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G. F. Handel: Messiah
16 Dec 2006

HANDEL: Messiah

Undoubtedly the appearance of Handel’s Messiah in late December means different things to different people.

G. F. Handel: Messiah

The Taverner Choir & Players; Andrew Parrott, Director

Virgin Veritas 7243 5 62084 25 [2CDs]

$11.98  Click to buy

Some will find the first notes of the “Sinfony” to be the welcome knock at the door of a friend whose absence has been too long and whose seasonal visit, charged with associations of bygone days, will feel all too short. Others will find the sounds like the houseguest for whom hospitality has become a routine obligation—not unwelcome, but uneventful and unbidden. And one suspects that this range itself is a relatively long-standing one. The 1980s stirred things up, however, with the introduction of period-performance Messiahs. Now the “knock at the door” seemed to bring the old, bewhiskered uncle who, after decades of a beard, suddenly arrived clean shaven. The new visage admittedly played on our notions of familiarity, but also sparked a new engagement.

The new visage—Messiah shorn of symphonic notions—brought tempos that danced with buoyance, verbal inflection of musical lines, new degrees of timbral clarity, ornamental grace, fluency of embellishment, and new approaches to articulation, at once more subtle and yet more clear. And now, twenty years down the road, the new visage has become not only familiar, but expected.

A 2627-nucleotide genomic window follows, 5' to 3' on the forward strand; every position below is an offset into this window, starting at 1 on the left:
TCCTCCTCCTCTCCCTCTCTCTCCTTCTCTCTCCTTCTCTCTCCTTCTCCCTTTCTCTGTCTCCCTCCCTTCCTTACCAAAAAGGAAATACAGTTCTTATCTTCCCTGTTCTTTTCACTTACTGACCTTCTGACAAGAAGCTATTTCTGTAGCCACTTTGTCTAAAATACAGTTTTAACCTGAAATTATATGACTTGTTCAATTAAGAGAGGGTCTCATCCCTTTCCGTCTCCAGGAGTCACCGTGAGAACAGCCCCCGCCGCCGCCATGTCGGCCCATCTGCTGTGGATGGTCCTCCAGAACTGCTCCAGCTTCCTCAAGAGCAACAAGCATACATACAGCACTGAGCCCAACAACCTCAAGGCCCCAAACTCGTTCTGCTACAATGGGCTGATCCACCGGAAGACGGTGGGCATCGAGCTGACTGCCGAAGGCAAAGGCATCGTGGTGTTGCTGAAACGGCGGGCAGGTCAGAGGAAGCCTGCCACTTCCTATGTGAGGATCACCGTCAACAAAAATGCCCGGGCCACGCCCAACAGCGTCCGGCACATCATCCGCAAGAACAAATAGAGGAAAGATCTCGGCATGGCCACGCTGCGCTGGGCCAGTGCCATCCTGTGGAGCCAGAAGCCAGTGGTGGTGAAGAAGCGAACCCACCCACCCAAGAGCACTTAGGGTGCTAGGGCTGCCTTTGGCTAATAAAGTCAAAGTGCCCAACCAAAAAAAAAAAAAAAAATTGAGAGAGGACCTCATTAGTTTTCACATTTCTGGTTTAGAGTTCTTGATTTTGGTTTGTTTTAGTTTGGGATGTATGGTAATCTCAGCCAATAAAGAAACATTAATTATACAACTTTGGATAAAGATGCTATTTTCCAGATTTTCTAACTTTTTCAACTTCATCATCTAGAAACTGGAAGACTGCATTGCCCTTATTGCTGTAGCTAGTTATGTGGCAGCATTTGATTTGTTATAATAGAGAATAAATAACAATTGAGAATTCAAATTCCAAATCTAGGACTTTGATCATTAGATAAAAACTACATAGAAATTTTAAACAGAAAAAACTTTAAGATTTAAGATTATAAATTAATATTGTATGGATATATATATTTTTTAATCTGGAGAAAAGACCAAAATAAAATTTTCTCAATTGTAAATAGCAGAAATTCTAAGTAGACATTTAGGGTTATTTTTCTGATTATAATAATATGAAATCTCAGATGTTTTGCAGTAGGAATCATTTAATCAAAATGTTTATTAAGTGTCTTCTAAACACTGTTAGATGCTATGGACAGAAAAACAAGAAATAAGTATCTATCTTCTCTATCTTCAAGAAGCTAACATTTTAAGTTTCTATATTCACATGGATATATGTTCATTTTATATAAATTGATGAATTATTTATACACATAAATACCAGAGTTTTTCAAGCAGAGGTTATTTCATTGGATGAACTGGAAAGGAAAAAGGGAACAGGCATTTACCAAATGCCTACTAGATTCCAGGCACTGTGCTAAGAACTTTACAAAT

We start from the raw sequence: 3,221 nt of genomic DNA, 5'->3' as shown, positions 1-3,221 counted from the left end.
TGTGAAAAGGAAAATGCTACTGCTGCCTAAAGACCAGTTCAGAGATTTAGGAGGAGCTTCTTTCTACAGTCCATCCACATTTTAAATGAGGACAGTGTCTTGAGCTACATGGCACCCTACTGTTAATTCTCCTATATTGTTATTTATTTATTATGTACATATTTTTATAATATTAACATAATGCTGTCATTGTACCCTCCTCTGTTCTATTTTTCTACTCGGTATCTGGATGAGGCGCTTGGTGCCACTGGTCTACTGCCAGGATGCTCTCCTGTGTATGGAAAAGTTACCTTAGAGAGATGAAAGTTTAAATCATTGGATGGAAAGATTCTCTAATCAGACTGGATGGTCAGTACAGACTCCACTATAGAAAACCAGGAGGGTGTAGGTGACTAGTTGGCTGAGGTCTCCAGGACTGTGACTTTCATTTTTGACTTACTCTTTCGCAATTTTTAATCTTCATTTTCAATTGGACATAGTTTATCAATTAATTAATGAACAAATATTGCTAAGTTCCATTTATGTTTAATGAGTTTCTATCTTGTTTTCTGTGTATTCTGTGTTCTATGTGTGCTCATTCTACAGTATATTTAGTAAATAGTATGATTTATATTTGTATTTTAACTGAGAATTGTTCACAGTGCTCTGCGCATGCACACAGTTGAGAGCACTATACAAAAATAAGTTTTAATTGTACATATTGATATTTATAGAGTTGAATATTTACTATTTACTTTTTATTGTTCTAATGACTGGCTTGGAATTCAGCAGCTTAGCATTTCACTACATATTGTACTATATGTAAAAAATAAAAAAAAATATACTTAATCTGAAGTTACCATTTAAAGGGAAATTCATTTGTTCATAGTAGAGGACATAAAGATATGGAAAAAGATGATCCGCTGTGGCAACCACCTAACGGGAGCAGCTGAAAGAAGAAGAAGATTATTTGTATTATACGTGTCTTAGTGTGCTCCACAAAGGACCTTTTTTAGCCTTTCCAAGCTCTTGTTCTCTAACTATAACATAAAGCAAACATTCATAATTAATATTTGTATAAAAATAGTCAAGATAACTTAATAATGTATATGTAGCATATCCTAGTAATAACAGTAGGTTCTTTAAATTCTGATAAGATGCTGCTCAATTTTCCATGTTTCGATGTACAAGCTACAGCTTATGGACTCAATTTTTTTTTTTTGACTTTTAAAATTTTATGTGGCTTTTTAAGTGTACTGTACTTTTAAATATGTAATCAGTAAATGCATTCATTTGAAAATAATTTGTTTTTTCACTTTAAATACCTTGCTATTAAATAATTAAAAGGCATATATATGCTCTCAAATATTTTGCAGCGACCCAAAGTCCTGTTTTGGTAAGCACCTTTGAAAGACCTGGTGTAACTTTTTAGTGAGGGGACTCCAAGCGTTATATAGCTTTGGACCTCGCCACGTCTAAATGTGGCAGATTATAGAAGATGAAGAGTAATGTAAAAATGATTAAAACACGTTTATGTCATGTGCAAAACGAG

Andrew Parrott’s period Messiah from the late 1980s was re-released a few years ago by EMI Virgin Classics, and the re-release amply documents the richness and staying power of this generation of Messiah performances—a richness now removed from the aura of novelty—the “uncle” has been clean shaven for quite a while now. In part, the richness of this performance derives from Parrott’s soloists, then the unrivalled stars of the English early music scene, including soprano Emma Kirkby, countertenor James Bowman, and bass David Thomas. Thomas’s renowned profundity combines here with his wondrous ability to spin a melodic line and his ever commanding melismatic prowess, marking the bass solos with memorable distinction. Similarly, Bowman’s electrically-charged melismas on “For he is like a refiner’s fire” are excitingly dynamic, and his vowel-rich grace in “And he shall feed his flock” is one of the high points of the recording.

The choir and orchestra are unflaggingly responsive to Parrott’s vision of the work—a vision that moves things along with dramatic urgency and vividly drawn affective content—and they respond with the stylistic fluency that we have long associated with the various Taverner ensembles. To this one can only add: “Hallelujah!”

Steven Plank

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